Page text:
Last Friday, I went to an organ recital at the First Congregational Church in downtown Ann Arbor. Each Friday, during Lent there is an organ recital at noon presented by the Ann Arbor chapter of the American Guild of Organists. This church is a short distance from my work place which means I can easily attend when my work schedule allows.
The First Congregational Church was built in the 1800’s. I enjoy visiting these older churches and appreciated the architecture. The pipe organ is from 1985. There are not many pictures of it on the church’s website. If permitted, I will take a few pictures of the console at next Friday’s recital.
The recital was preformed by the Men’s Schola Cantorum, and organists Thomas Strode and Naki Sung Kripfgans. The Men’s Schola Cantorum began the program with Lent Prose. Thomas Strode than played 3 selections from The Stations of the Cross, Op. 29 composed by Marcel Dupré. He continued with Prelude and Fugue in A minor (BWV 543) – J.S. Bach.
Next, the Men’s Schola Cantorum, which consisted of 2 men, sang Audi benigne Conditor. Naki then played a piece with the same name, by Marcel Dupré, on the pipe organ. Naki ended the program with Passacaglia and Fugue in C minor (BWV 582) – J.S. Bach. Watching this piece performed was a marvel as Thomas Strode changed the stops many times throughout the performance. It was dance like how he switched from one side of the console to other to pull stops. On many organs the organist can change which stops are pulled with the push of a button, but this organ did not seem to have those features.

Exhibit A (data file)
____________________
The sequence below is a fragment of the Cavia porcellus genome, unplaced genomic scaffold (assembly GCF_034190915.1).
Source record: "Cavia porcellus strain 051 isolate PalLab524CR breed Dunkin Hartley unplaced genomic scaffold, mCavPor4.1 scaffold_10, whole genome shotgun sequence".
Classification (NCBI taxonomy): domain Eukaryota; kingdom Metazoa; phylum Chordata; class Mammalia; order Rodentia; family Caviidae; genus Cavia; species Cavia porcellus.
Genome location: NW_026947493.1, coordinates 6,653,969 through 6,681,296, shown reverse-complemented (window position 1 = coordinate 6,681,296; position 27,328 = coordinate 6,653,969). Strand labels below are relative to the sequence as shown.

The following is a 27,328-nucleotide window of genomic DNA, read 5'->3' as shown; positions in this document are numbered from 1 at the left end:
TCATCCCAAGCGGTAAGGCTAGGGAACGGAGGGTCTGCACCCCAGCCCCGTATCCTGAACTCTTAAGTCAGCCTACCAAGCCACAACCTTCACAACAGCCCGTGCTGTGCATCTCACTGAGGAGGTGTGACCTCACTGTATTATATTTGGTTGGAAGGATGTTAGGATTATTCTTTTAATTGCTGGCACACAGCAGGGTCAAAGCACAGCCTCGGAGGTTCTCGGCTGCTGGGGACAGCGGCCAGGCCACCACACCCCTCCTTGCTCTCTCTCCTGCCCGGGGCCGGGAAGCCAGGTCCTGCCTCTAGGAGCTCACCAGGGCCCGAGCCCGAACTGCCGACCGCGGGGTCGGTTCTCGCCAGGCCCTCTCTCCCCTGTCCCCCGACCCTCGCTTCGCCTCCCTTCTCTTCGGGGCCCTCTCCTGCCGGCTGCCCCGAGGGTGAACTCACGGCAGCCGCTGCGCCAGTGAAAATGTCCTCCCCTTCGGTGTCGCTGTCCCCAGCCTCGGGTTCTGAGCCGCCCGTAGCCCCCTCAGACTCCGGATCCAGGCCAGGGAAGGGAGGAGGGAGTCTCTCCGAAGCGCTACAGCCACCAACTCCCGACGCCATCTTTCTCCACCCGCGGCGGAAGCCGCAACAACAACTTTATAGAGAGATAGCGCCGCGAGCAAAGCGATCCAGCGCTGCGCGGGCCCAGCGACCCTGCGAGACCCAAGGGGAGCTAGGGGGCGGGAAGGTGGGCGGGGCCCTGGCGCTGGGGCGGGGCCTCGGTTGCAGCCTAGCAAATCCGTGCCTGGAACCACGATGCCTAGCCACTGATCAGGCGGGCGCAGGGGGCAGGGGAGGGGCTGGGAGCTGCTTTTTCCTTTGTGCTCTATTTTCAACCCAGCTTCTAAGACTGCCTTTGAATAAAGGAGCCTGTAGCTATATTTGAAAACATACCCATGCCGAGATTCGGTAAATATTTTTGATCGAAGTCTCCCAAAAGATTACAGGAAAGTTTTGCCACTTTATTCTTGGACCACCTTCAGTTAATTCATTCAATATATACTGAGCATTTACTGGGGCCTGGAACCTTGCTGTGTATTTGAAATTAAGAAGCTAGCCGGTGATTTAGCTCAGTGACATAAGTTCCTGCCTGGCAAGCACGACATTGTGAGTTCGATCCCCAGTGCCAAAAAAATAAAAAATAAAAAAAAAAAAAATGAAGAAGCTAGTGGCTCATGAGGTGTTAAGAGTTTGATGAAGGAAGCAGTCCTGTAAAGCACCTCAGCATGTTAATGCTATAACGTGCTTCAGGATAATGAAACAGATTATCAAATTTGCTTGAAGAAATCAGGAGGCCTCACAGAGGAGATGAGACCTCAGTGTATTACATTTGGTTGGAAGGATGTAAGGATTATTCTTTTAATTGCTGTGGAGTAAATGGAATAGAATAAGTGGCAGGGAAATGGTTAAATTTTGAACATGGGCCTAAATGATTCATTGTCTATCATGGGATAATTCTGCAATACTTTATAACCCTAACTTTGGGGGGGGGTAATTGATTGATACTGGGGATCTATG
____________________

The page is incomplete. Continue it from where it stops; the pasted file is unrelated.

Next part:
Which stops are pulled determine how the organ will sound. Check out the organ terminology here. I have so much more to learn myself, not only in how various pipe organs function but also about the music and composers.
I am very much looking forward to next Friday’s recital. I hope to see you there!